There are other means by which we can reduce some of those charges, even when security eats up so much of that money. At a time when we hear of a tremendous investment being put into the Australian tourist industry through the tourism white paper we must remember that aviation in Australian terms is a major contributor to that tourism flow. At a time when the industry has been hard hit internationally by things like SARS, the terrorist incidents and, indeed, the war in Iraq, we want to make sure that when we spend that sort of promotional money we remain competitive in terms of our international appeal. We do not want to see any excuse for people not being able to come here because the cost is too high.

I certainly commend the government for their ongoing approach to aviation safety. As I say, it is not an easy area at all, and one that will need ongoing attention. It is an area where the realisation that we have been lucky in the past is now coming through.

I will make reference to some of the new sections of the act which cover personnel. I mentioned these briefly before. There have been concerns that the new security checks that will be undertaken by aviation workers, whether in the security area or in the ground handling area, may be an invasion of privacy. I understand there has been concern, particularly among members of the Joint Committee of Public Accounts and Audit, as to whether we are going too far in having security services check people working in the aviation area at our major airports.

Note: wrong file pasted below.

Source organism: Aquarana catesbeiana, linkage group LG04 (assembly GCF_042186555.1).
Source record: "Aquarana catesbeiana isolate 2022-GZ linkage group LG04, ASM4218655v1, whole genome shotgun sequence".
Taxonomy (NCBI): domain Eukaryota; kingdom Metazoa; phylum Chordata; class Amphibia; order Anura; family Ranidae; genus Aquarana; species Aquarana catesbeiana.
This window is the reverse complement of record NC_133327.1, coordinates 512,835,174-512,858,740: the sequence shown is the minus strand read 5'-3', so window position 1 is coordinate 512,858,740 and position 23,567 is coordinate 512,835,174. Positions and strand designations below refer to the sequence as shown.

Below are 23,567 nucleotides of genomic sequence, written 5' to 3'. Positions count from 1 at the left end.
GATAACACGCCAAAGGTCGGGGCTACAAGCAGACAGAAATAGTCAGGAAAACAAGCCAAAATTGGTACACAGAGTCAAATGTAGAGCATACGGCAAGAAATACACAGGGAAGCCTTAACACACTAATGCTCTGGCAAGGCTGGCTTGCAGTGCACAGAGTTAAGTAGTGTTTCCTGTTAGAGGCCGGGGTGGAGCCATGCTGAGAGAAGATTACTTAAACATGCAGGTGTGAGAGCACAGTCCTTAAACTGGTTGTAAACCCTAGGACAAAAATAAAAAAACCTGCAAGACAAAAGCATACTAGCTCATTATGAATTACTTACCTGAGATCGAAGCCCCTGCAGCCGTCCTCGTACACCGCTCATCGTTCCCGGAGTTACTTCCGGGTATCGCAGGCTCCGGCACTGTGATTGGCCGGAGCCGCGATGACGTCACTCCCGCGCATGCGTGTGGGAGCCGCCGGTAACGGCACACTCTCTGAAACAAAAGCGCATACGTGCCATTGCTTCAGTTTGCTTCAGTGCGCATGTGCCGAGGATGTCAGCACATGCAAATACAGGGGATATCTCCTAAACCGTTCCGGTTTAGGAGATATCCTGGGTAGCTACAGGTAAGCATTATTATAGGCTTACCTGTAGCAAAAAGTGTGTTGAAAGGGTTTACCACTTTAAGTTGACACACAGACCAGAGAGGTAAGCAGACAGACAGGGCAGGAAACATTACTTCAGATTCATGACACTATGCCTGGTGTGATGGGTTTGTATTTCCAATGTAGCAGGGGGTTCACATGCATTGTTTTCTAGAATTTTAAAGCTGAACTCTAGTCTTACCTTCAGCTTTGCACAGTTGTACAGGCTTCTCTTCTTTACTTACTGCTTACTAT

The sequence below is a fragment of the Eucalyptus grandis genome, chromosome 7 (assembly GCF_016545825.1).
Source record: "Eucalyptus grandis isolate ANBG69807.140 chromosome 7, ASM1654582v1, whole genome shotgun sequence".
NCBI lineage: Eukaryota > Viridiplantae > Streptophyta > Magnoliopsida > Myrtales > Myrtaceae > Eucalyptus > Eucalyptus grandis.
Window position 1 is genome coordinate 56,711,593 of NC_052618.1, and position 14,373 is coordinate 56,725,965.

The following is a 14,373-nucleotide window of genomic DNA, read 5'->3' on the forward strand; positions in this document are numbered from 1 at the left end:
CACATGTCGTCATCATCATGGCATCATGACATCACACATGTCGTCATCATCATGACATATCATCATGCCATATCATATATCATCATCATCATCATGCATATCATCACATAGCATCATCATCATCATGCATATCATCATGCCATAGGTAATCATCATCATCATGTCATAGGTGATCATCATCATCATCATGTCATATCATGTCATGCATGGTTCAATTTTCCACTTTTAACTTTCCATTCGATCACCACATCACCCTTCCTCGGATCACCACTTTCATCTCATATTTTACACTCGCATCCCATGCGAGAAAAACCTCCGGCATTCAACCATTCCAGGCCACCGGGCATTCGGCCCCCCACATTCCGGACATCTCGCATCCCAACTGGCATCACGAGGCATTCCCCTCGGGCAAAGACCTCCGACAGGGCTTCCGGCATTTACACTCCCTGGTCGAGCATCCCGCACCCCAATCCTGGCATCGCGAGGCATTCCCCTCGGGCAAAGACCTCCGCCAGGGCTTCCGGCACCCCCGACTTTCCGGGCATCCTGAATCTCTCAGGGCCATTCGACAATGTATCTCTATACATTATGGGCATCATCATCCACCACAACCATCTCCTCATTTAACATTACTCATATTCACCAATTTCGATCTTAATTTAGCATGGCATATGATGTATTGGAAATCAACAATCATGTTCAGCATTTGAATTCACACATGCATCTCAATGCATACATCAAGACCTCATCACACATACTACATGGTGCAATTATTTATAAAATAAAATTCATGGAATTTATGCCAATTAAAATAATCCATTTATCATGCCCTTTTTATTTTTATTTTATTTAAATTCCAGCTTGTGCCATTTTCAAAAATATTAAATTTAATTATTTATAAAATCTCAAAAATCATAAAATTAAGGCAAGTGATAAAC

In one of the hearings of the committee the idea was raised of having ASIO take part in checking these people. There are of course provisions within our security acts to make sure that there are appeals available to anyone who thinks they have been hard done by in a security assessment. But let us not weaken on that aspect at all. Never before have we had such a requirement to ensure that the people working in the aviation area at our major airports are absolutely clean. We have already had examples where people who may be of doubtful background have been involved in the provision of those services. Ultimately, if not checked, this may have led to some difficulties.

I conclude my contribution by commending the government for their efforts in this area. I encourage them to continue the ongoing review and to continue upgrading the equipment required for the provision of these services. As I said earlier, we all look forward to the report of this parliament's committee on what the provision of these services is going to mean, particularly in regional airports.